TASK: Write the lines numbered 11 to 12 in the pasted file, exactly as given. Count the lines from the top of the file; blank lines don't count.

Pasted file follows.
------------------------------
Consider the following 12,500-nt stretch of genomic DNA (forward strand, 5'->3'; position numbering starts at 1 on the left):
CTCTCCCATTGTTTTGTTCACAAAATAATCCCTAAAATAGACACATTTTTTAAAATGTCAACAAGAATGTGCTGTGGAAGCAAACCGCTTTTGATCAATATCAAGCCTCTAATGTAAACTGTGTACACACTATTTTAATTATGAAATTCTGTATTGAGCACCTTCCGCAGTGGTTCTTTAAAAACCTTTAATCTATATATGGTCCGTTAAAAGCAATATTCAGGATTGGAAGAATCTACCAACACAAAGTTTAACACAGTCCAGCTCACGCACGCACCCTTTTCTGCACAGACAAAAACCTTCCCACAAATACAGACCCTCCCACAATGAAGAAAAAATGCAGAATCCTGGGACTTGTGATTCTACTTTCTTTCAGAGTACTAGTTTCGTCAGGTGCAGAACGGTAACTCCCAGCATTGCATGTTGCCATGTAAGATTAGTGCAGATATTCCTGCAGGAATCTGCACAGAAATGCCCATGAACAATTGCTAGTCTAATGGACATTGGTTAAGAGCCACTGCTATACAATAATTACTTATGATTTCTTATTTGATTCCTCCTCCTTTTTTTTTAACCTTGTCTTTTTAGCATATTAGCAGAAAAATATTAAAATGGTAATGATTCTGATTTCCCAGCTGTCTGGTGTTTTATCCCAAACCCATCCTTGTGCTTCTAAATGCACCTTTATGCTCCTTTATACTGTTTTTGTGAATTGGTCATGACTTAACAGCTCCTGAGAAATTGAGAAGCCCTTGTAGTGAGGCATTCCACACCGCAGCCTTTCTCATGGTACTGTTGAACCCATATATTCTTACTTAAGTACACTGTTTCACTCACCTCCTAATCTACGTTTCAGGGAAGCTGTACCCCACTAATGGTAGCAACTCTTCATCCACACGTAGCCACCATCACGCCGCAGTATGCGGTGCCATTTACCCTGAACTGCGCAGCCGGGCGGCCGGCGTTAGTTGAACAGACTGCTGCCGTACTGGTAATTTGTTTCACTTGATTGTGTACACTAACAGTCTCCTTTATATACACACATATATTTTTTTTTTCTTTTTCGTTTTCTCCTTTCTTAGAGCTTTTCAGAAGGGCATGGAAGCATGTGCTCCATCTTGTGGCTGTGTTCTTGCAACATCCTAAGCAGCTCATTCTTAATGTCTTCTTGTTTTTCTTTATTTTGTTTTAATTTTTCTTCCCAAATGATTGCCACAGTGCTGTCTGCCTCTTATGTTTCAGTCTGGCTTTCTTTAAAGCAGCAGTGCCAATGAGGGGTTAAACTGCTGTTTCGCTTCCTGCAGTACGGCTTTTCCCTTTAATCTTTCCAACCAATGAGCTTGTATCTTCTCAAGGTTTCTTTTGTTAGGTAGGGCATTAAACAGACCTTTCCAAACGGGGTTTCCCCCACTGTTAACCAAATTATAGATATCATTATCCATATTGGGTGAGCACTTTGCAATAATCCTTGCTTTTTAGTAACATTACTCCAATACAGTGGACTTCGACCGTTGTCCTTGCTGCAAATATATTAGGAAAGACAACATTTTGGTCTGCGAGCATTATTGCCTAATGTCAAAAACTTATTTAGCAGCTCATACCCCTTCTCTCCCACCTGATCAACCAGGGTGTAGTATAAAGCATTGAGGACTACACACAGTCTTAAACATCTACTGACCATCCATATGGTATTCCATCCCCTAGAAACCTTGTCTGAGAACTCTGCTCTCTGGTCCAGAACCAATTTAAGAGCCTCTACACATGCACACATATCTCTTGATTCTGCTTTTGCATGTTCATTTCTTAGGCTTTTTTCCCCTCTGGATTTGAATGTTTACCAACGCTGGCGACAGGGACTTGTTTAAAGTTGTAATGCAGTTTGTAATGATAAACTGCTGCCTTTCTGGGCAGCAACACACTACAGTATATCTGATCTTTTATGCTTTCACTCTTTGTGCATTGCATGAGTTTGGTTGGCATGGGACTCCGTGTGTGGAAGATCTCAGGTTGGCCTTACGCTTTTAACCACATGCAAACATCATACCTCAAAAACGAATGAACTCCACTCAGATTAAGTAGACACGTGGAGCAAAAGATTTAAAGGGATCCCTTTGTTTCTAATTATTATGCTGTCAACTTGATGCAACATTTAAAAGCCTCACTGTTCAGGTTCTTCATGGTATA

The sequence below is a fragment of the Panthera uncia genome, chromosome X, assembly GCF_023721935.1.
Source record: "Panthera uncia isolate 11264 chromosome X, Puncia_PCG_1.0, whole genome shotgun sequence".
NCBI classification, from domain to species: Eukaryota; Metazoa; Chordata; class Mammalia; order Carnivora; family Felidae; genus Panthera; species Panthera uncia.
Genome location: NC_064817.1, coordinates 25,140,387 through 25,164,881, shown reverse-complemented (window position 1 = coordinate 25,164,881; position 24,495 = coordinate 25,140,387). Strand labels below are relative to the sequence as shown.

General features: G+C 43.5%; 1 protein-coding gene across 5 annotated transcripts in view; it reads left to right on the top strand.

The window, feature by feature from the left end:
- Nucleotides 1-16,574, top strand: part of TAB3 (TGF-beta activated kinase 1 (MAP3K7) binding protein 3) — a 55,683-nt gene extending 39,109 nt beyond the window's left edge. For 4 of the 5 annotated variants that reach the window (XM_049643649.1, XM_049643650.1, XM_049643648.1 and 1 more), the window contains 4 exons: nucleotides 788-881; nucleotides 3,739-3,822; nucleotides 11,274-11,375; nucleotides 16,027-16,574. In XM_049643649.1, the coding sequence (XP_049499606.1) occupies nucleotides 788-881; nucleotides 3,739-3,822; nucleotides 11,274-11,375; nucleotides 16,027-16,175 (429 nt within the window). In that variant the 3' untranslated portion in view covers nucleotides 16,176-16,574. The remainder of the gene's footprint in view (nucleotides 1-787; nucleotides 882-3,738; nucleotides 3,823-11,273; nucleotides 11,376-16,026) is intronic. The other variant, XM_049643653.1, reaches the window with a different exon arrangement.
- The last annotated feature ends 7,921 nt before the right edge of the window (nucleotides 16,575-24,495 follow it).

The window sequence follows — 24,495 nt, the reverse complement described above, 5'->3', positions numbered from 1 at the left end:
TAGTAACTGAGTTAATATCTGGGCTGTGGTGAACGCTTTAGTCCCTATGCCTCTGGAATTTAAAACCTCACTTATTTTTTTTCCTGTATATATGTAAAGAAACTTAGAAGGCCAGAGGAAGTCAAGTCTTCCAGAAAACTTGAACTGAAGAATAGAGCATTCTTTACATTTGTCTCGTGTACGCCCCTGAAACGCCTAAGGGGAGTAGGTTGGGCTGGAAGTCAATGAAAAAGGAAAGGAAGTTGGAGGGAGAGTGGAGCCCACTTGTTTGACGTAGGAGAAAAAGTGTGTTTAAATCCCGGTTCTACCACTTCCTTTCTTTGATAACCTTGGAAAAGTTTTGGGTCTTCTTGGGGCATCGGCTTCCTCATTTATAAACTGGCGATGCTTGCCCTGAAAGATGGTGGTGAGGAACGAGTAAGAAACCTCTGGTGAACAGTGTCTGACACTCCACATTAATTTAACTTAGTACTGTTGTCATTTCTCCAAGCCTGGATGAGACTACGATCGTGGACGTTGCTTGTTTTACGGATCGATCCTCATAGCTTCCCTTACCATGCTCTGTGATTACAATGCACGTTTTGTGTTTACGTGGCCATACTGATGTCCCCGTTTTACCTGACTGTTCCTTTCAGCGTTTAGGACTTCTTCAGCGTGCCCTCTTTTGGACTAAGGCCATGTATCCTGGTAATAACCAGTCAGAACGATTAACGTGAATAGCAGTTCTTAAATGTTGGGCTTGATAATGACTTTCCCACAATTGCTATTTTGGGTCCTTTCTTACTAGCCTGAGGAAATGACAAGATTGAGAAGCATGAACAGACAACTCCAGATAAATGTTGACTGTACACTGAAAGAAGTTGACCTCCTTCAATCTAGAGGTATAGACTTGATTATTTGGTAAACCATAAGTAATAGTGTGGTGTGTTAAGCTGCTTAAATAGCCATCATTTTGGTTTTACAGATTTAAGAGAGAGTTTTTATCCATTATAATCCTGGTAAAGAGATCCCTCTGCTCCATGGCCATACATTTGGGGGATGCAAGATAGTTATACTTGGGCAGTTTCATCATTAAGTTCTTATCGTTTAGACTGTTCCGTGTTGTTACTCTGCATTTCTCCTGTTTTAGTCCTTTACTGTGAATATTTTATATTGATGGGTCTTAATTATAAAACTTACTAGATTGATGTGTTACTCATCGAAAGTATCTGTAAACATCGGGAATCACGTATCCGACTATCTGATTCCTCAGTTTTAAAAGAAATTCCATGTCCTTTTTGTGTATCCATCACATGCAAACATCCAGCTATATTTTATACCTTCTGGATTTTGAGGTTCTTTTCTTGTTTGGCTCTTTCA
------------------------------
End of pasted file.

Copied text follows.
The window sequence follows — 24,495 nt, the reverse complement described above, 5'->3', positions numbered from 1 at the left end:
TAGTAACTGAGTTAATATCTGGGCTGTGGTGAACGCTTTAGTCCCTATGCCTCTGGAATTTAAAACCTCACTTATTTTTTTTCCTGTATATATGTAAAGAAACTTAGAAGGCCAGAGGAAGTCAAGTCTTCCAGAAAACTTGAACTGAAGAATAGAGCATTCTTTACATTTGTCTCGTGTACGCCCCTGAAACGCCTAAGGGGAGTAGGTTGGGCTGGAAGTCAATGAAAAAGGAAAGGAAGTTGGAGGGAGAGTGGAGCCCACTTGTTTGACGTAGGAGAAAAAGTGTGTTTAAATCCCGGTTCTACCACTTCCTTTCTTTGATAACCTTGGAAAAGTTTTGGGTCTTCTTGGGGCATCGGCTTCCTCATTTATAAACTGGCGATGCTTGCCCTGAAAGATGGTGGTGAGGAACGAGTAAGAAACCTCTGGTGAACAGTGTCTGACACTCCACATTAATTTAACTTAGTACTGTTGTCATTTCTCCAAGCCTGGATGAGACTACGATCGTGGACGTTGCTTGTTTTACGGATCGATCCTCATAGCTTCCCTTACCATGCTCTGTGATTACAATGCACGTTTTGTGTTTACGTGGCCATACTGATGTCCCCGTTTTACCTGACTGTTCCTTTCAGCGTTTAGGACTTCTTCAGCGTGCCCTCTTTTGGACTAAGGCCATGTATCCTGGTAATAACCAGTCAGAACGATTAACGTGAATAGCAGTTCTTAAATGTTGGGCTTGATAATGACTTTCCCACAATTGCTATTTTGGGTCCTTTCTTACTAGCCTGAGGAAATGACAAGATTGAGAAGCATGAACAGACAACTCCAGATAAATGTTGACTGTACACTGAAAGAAGTTGACCTCCTTCAATCTAGAGGTATAGACTTGATTATTTGGTAAACCATAAGTAATAGTGTGGTGTGTTAAGCTGCTTAAATAGCCATCATTTTGGTTTTACAGATTTAAGAGAGAGTTTTTATCCATTATAATCCTGGTAAAGAGATCCCTCTGCTCCATGGCCATACATTTGGGGGATGCAAGATAGTTATACTTGGGCAGTTTCATCATTAAGTTCTTATCGTTTAGACTGTTCCGTGTTGTTACTCTGCATTTCTCCTGTTTTAGTCCTTTACTGTGAATATTTTATATTGATGGGTCTTAATTATAAAACTTACTAGATTGATGTGTTACTCATCGAAAGTATCTGTAAACATCGGGAATCACGTATCCGACTATCTGATTCCTCAGTTTTAAAAGAAATTCCATGTCCTTTTTGTGTATCCATCACATGCAAACATCCAGCTATATTTTATACCTTCTGGATTTTGAGGTTCTTTTCTTGTTTGGCTCTTTCA